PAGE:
4 Observed number of scans Interval for the real time (scan) Figure : By the scanning method a continuous time interval is transformed into a discrete time interval. The transformation is not unique. Interpretation: The arrival time of the call is assumed to be independent of the scanning process. Therefore, the density function of the time interval from the call arrival instant to the first scanning time is uniformly distributed and equal to (/h). The probability of observing zero scanning instants during the call holding time is denoted by p() and is equal to the probability that the call terminates before the next scanning time. For a fixed value of the holding time t this probability is equal to (F(t)/h), and to obtain the total probability we integrate over all possible values t ( t < h) and get (). In a similar way we derive formula () for p(k). For exponential distributed holding time intervals, F(t) = e µt, we will observe a discrete distribution, Westerberg s distribution [5]: p() = ( e µh) () µh p(k) = ( e µh) e (k )µh, k =,,... (4) µh The i th derivative of the probability generating function Z(z) (Z transformed) for the value z = becomes: Z (i) ()= i! ih (e µh ) i (5) from which we find the mean value m and form factor ε (second moment divided by the squared mean value) [6]: m = Z () ()= µh, (6) σ = Z () ()+Z () () Z () (), (7) ( ) σ ε = = µh eµh + e µh. (8) m 4
5 Thus for any distribution function F(t) we will always observe the correct mean value. When using Karlsson charging we will therefore always in the long run charge the correct amount. For a continuous measurement the form factor is. The contribution ε T is thus due to the influence from the measuring principle. In [] the scanning method is generalized to phasetype distributions for both the scanning interval and the interarrival time. The form factor is a measure of accuracy of the measurements. Fig. 4 shows how the form factor of the observed holding time for exponentially distributed holding times depends on the length of the scanning interval (8). By continuous measurements we get an ordinary sample. By the scanning method we get a sample of a sample so that there is uncertainty both because of the measuring method and because of the limited sample size. 5 Formfactor "... k = Scan interval [s, ] Figure 4: Form factor for exponentially distributed holding times which are observed by Erlangk distributed scanning intervals in an unlimited measuring period. The case k = corresponds to regular (constant) scan intervals which transform the exponential distribution into Westerberg s distribution. The case k = corresponds to exponentially distributed scan intervals. The case h = corresponds to a continuous measurement. We notice that by regular scan intervals we loose almost no information if the scan interval is smaller than the mean holding time (chosen as time unit). In Fig. 5 and Fig. 6 we compare for ISDN calls the observed formfactor with the formfactor calculated from Westerberg s distribution using the total number of calls during 5 minutes to calculate the mean arrival rate. We notice the two curves are very similar. The ratio between the two results is shown in Fig. 7. So even though the formfactor is greater than two, we may assume it is a Poisson process within 5 minutes. If we look at high arrival rates and include all calls the observed and calculated formfactors 5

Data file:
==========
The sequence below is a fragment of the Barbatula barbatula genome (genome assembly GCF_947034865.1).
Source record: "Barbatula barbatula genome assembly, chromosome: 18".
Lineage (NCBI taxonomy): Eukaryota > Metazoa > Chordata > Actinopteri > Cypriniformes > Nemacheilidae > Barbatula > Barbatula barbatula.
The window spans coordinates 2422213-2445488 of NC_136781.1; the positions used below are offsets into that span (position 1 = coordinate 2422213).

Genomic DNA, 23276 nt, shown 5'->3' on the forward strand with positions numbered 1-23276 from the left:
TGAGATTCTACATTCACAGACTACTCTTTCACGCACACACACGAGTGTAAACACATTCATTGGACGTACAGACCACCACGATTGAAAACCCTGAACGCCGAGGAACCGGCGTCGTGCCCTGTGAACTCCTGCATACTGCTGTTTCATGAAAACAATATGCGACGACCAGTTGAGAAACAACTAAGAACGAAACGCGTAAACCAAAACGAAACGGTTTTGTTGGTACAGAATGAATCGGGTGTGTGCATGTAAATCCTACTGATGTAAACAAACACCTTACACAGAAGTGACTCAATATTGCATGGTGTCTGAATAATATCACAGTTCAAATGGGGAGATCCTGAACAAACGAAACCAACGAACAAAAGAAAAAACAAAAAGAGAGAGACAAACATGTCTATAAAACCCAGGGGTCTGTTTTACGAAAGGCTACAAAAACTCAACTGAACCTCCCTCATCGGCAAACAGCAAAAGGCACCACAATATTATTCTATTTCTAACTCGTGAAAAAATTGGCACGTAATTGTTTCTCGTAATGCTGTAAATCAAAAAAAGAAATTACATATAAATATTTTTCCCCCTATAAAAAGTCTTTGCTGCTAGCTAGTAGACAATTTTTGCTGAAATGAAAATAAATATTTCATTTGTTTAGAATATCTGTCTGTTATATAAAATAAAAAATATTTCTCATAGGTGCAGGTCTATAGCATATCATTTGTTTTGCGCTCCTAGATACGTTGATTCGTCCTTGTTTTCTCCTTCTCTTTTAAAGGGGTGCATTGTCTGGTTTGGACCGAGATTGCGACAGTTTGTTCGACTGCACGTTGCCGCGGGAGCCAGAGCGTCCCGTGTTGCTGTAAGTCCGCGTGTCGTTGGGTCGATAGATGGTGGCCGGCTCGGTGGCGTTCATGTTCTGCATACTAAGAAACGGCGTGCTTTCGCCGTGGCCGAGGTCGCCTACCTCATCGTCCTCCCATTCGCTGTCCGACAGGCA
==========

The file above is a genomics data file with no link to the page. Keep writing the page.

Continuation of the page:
6 .5.5 Palm form factor Figure 5: Observed formfactor of interarrival times for ISDNcalls in 5minutes intervals from observed data, Tuesday Cf. Fig Westerberg form factor Figure 6: Formfactor of interarrival times for ISDNcalls calculated from Westerberg s distribution (8) based on the total number of calls observed per 5 minutes, Tuesday Cf. Fig. 5. 6
7 . Palm/Westerberg form factor ratio Figure 7: The ratio between the observed values (Fig. 5) and the theoretical values (Fig. 6). will be identical, because all interarrival times will be zero except for 9 interarrivals equal to one second due to 9 scans during 5 minutes. An example is shown in Fig. 8. In this case we cannot make any conclusions about the interarrival time distribution for the busy periods. Investigation of intervals with fewer calls, e.g. for individual modem pools or during the night, show that Westerberg s distribution is a very good model for interarrival times for periods up to one hour. If we include the ISDNcalls as two simultaneous arrivals, the observed and calculated values become different for the cases where we don t have too many calls per scan interval. Number representation In this case we study the number of calls during intervals of fixed duration. The measuring method is exact. If the arrival process is a stationary Poisson process, then the number of calls during a fixed time interval will be Poissondistributed. We may observe the number of calls per time interval (e.g. one second) during 5 minutes and perform tests for the Poisson distribution. In general, a χ test will accept a Poisson hypothesis. In the following we shall look at a second order statistics to study intensity variations.. Generalized mean differences Let us consider a discrete distribution function p(i) (i =,,...) with mean value m, second moment m, and variance σ = m m. 7